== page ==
Today’s Wordle #657 Hints, Clues And Answer For Friday, April 7th

It’s Wordle Friday, folks! TGIF!

What this means—for those of you who play Competitive Wordle with me—is 2XP and -2XP depending on how you do. If you do well and earn some points, you get double. If you do poorly and lose points, you lose double the points!

I like to think you’re reading that in the voice of a commercial or sports announcer, with an over-the-top, super-enthusiastic tone. DOUBLE THE POINTS, HELL YEAH!!!

And the crowd goes wild.

Alright, enough preamble! Let’s see how we all did!

How To Solve Today’s Wordle

The Hint: The place where something occurs or is located.

The Clue: This word has more consonants than vowels.

The Answer:




I got this word surprisingly quickly today, though still in three tries. My opening guess wasn’t even very good at all. Trail left me with 169 remaining possibilities. Fortunately, slope dropped that number like a mountainside of beginner snowboarders, leaving me with just three to choose from.

I admit, I didn’t realize there were three at this point. In fact, I could only think of two: locus and lousy. Bolus was the third, but it never crossed my mind. I honestly didn’t know which of the two words to choose, but I thought “Well, locus means the specific location, and I’d feel doubly lousy if I guessed that word and it was wrong, so I’ll go with my gut.” Turns out, that was the answer! Huzzah!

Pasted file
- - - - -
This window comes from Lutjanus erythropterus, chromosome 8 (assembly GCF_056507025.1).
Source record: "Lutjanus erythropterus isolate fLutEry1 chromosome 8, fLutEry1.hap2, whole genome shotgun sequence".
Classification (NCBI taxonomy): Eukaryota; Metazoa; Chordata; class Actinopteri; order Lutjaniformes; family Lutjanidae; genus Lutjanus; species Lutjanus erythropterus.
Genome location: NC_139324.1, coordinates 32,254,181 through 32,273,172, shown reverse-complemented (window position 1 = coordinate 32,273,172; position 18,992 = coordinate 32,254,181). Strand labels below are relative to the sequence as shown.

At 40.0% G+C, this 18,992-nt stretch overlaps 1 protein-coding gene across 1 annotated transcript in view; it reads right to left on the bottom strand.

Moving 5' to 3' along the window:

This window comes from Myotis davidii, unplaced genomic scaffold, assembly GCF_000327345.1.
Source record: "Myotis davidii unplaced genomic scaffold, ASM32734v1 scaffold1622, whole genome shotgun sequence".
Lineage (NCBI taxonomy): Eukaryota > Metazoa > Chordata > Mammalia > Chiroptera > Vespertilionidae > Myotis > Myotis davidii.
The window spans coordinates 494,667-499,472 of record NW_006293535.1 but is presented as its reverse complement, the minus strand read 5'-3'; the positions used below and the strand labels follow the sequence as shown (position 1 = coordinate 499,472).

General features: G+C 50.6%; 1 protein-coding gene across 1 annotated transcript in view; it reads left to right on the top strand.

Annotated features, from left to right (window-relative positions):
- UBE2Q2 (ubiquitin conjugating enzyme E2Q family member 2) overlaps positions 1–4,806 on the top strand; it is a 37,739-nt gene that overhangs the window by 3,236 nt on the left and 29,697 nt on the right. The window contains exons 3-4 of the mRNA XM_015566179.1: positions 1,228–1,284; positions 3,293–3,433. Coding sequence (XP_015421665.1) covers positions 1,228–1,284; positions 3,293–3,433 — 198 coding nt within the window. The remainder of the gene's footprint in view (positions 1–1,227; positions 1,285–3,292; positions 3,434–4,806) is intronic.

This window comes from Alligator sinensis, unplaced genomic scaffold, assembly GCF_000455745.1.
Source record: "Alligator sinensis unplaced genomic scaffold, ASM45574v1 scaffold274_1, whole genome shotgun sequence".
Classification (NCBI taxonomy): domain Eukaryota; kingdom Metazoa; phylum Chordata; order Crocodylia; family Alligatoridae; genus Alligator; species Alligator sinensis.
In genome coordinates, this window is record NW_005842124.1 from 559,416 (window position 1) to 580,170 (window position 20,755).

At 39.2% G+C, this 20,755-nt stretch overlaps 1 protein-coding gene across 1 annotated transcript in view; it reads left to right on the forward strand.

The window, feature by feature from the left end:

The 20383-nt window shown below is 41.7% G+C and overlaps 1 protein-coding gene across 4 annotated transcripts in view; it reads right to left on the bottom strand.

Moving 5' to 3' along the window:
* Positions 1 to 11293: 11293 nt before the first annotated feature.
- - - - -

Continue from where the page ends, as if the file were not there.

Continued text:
That’s 1 point for guessing in three and zero for tying Wordle Bot (who went with slate / lousy / locus which seems oddly lucky) doubled because it’s 2XP Friday for a grand total of 2. Not bad!

Today’s Wordle Etymology (Via ChatGPT)

The word “locus” comes from Latin, where it means “place” or “location”. It is derived from the Proto-Indo-European root *legh-, which also gave rise to words such as “lieu” in French, “leik” in Old Norse, and “lie” in English.

In its original Latin form, “locus” was used to refer to a specific physical location or place, but it has also taken on broader meanings in different contexts, such as in mathematics and biology where it can refer to a set of points or a specific position in a genetic sequence.

Play Competitive Wordle Against Me!

I’ve been playing a cutthroat game of PvP Wordle against my nemesis Wordle But. Now you should play against me! I can be your nemesis! (And your helpful Wordle guide, of course). You can also play against the Bot if you have a New York Times subscription.

  • Here are the rules:1 point for getting the Wordle in 3 guesses.
  • 2 points for getting it in 2 guesses.
  • 3 points for getting it in 1 guess.
  • 1 point for beating Erik
  • 0 points for getting it in 4 guesses.
  • -1 point for getting it in 5 guesses.
  • -2 points for getting it in 6 guesses.
  • -3 points for losing.
  • -1 point for losing to Erik

I’d love it if you gave me a follow on Twitter or Facebook dearest Wordlers. Cheers!

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